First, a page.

Cleaning has removed decades of pollution-caused soot and grime on Italy’s most-visited monument.

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ROME — The Colosseum has emerged more imposing than ever after its most extensive restoration, a multimillion-dollar cleaning to remove a dreary, undignified patina of soot and grime from the ancient arena, which has been assailed for decades by pollution in traffic-clogged Rome.

Footing the bill is shoe-and-luxury goods maker Tod’s. In an act of modern-day cultural patronage, company founder Diego Della Valle responded to a government call to the private sector to help Italy’s chronically anemic coffers to care for its immense art and archaeological treasures.

And buoyed by the brighter look of the Colosseum’s restoration, which was officially unveiled July 1, Italy’s culture minister, Dario Franceschini, announced that the equivalent of $20 million has been found to replace, by the end of 2018, the arena’s long vanished floor with one that could support modern-day entertainment, although monument-rocking rock concerts have been ruled out.

The stage would be used for “cultural events of the highest level,” Franceschini said.

The first stage of the Colosseum’s restoration consisted essentially of gently removing pollution’s ravages on the exterior of the monument, which dates from the 1st century, with water misters and brushes wielded by hand. The monument stayed open to tourists during the nearly 3-year-long restoration of the outside, with scaffolding covering only one section at a time.

The exterior cleaning cost some $7.2 million. Tod’s is paying more than $27 million for the entire project, whose next steps include constructing a visitors’ center with a cafeteria and shoring up the bottom, where gladiators prepped and wild beasts and scenery were kept for spectacles for the ancient Roman masses.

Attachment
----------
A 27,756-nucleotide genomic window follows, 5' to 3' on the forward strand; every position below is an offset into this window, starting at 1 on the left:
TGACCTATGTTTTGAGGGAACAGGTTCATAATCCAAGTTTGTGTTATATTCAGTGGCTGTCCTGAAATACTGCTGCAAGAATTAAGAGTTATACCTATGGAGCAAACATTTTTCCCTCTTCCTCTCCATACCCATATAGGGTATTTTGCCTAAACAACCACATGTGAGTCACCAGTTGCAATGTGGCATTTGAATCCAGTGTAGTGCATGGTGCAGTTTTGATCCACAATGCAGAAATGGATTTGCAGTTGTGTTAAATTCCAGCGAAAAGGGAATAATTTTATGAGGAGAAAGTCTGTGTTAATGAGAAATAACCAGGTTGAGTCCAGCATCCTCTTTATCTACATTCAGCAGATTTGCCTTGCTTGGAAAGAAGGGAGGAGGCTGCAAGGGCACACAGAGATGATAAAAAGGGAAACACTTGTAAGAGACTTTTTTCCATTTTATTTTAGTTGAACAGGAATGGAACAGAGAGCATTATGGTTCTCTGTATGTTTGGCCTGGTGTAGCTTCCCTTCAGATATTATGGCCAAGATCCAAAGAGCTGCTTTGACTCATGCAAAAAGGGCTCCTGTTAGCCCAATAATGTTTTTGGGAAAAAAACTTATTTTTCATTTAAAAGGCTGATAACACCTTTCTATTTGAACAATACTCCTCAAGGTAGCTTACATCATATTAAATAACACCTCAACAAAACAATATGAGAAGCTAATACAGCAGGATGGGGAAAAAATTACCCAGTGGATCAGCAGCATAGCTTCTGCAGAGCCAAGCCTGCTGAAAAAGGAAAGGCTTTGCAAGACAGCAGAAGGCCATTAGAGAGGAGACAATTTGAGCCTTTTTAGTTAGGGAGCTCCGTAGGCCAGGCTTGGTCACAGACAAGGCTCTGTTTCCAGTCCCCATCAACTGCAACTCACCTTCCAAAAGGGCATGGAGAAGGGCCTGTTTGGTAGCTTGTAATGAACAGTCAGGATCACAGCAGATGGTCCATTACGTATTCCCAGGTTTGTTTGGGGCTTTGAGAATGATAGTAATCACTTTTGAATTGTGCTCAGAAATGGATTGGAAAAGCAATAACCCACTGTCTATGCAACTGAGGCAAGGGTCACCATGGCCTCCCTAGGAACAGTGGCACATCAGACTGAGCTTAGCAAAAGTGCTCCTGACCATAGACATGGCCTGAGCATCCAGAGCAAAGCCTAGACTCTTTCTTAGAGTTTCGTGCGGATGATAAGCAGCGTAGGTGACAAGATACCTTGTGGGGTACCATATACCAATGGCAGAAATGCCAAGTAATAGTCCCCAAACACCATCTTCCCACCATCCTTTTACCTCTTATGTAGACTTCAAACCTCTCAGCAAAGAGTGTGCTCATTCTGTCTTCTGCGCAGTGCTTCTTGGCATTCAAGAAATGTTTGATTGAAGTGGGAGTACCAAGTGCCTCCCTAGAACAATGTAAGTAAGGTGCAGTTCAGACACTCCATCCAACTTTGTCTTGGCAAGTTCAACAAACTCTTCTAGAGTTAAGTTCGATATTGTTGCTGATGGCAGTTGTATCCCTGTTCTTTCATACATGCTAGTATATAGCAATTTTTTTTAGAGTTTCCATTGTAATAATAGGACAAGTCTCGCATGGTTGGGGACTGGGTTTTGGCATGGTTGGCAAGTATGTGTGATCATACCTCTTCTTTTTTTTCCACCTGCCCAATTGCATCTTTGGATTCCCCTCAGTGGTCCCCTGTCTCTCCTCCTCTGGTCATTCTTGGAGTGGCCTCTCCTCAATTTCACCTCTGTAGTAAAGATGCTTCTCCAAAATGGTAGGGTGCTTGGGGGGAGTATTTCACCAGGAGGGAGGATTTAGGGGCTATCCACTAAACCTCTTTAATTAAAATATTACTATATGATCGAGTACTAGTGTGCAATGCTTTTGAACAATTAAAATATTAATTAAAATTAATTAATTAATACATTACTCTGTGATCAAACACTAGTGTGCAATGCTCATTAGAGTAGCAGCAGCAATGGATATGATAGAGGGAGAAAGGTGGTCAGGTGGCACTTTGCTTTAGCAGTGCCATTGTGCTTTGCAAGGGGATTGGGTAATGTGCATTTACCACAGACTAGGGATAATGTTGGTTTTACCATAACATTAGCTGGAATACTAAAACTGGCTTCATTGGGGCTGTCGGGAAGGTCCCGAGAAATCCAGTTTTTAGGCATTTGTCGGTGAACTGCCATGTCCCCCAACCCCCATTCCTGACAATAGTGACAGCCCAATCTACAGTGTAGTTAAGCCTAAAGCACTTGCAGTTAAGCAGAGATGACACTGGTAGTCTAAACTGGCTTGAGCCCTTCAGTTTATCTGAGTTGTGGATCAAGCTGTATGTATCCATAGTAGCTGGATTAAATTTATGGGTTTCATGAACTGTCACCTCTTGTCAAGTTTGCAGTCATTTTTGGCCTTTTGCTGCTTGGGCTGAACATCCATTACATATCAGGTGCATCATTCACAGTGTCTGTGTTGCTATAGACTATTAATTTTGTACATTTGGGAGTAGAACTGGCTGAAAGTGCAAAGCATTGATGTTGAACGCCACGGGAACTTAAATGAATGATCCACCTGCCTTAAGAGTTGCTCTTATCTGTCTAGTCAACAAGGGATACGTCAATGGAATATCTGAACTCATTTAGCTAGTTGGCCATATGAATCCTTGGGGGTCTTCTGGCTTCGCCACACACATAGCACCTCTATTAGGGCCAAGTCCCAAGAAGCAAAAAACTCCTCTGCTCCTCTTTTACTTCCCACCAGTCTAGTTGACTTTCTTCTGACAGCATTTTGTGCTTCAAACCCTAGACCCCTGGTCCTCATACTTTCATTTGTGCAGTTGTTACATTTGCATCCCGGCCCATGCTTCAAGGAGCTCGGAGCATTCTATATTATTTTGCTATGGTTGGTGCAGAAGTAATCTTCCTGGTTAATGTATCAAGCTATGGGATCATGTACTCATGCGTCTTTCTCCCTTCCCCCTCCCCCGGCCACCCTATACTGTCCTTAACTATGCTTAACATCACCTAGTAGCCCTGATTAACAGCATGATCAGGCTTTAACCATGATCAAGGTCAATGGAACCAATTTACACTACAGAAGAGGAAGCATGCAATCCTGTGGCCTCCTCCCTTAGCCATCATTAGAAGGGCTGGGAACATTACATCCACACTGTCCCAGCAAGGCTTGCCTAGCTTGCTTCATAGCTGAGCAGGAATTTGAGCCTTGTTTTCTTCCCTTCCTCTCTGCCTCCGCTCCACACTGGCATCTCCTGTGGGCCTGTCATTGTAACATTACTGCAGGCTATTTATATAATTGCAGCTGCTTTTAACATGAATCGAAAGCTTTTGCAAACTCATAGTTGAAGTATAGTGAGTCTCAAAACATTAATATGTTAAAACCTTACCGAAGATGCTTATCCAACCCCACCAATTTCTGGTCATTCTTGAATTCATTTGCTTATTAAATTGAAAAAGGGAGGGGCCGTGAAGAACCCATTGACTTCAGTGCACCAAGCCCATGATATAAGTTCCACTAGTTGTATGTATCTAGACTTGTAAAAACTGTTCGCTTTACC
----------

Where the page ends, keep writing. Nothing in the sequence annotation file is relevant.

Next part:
Della Valle received effusive thanks from Italy’s Premier Matteo Renzi. Companies ranging from Italian fashion houses to a mattress manufacturer to a Japanese textile maker have paid for restorations including the Trevi Fountain, the Spanish Steps and Rome’s own Pyramid.

Franceschini pointed out that the shoe magnate was especially generous, since Della Valle offered the funds before a new Italian law took effect, in late 2014, giving modern-day versions of Medici princes of the arts huge tax breaks. Under that new strategy, more than $112 million has been donated, Franceschini said.

Architect Gisella Capponi, who directed the restoration, says the cleaning allows the Colosseum’s creamy hues of travertine stone to be appreciated again. “The coloration highlights the monument” while the dirt and grime “gave an image of being more a ruin than it really is,” she said.

Indeed, the stone had been so blackened that the Colosseum almost seemed to fade into the background for Romans who passed it daily on their commutes.

But now “the effect is one of surprise,” Colosseum director Rossella Rea said.

The Colosseum has also benefited from a city ordinance forbidding private cars on the nearby boulevard, which flanks Roman and Imperial Forums. Taxis and buses, but not private cars, are allowed on weekdays. On weekends, only pedestrians and cyclists may use the boulevards.

Shopkeepers and other businesses in the area have complained bitterly about the traffic ban but Rea is unrepentant about the need to protect the arena, a UNESCO World Heritage site that is considered Italy’s most famous icon.

“If the heavy traffic, which did the damage, returns, all you’ll need is three, four years to coat the Colosseum again in soot,” she said.

Otherwise, to keep its clean look, all the monument will need in the next years is an annual checkup, with workers going up in cherry-pickers to remove weeds that sprout in the stone’s spaces.

Shoring up the ancient walls and arches of the bottom level could also help fulfill the dream of those who want to see the ancient arena regain new glory as a contemporary entertainment venue.

But first, architects and engineers must determine that 2,000-year-old foundations are sturdy enough to support a new stage. And drainage — which still exploits ancient Roman pipes — must be upgraded and thoroughly cleaned.

A cultural ministry architect, Pia Petrangeli, who oversees sponsorship procedures, says the Colosseum is structurally sound.

“This monument has foundations 15 meters (50 feet)” down, Petrangeli said.

Each year, some 5 million to 6 million tourists traipse through the first two tiers of Italy’s most-visited monument. “It was built to be an arena for shows,” Petrangeli said. “It held many more people than it does today.”